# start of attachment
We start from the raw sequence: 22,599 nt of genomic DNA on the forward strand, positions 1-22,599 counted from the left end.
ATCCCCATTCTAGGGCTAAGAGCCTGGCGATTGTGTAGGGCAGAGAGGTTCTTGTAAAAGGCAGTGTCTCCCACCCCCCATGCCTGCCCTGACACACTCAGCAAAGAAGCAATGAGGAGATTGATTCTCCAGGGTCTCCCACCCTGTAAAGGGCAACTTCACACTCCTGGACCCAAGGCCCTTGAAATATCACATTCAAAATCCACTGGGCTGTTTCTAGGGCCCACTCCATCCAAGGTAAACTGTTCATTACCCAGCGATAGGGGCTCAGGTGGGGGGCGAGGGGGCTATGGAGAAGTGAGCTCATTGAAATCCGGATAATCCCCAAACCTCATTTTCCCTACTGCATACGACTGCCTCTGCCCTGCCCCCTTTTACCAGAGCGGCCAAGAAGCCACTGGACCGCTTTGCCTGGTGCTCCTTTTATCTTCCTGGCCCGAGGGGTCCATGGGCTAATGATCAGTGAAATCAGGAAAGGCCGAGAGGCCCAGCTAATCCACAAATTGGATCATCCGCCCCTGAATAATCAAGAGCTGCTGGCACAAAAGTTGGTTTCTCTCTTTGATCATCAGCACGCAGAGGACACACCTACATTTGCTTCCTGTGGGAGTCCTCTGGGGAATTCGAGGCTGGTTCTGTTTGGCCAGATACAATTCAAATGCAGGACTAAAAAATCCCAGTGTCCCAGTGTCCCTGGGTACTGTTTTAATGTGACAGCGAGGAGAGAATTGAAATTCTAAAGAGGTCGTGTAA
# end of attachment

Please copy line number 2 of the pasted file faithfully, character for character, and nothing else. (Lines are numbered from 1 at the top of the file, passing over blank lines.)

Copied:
ATCCCCATTCTAGGGCTAAGAGCCTGGCGATTGTGTAGGGCAGAGAGGTTCTTGTAAAAGGCAGTGTCTCCCACCCCCCATGCCTGCCCTGACACACTCAGCAAAGAAGCAATGAGGAGATTGATTCTCCAGGGTCTCCCACCCTGTAAAGGGCAACTTCACACTCCTGGACCCAAGGCCCTTGAAATATCACATTCAAAATCCACTGGGCTGTTTCTAGGGCCCACTCCATCCAAGGTAAACTGTTCATTACCCAGCGATAGGGGCTCAGGTGGGGGGCGAGGGGGCTATGGAGAAGTGAGCTCATTGAAATCCGGATAATCCCCAAACCTCATTTTCCCTACTGCATACGACTGCCTCTGCCCTGCCCCCTTTTACCAGAGCGGCCAAGAAGCCACTGGACCGCTTTGCCTGGTGCTCCTTTTATCTTCCTGGCCCGAGGGGTCCATGGGCTAATGATCAGTGAAATCAGGAAAGGCCGAGAGGCCCAGCTAATCCACAAATTGGATCATCCGCCCCTGAATAATCAAGAGCTGCTGGCACAAAAGTTGGTTTCTCTCTTTGATCATCAGCACGCAGAGGACACACCTACATTTGCTTCCTGTGGGAGTCCTCTGGGGAATTCGAGGCTGGTTCTGTTTGGCCAGATACAATTCAAATGCAGGACTAAAAAATCCCAGTGTCCCAGTGTCCCTGGGTACTGTTTTAATGTGACAGCGAGGAGAGAATTGAAATTCTAAAGAGGTCGTGTAA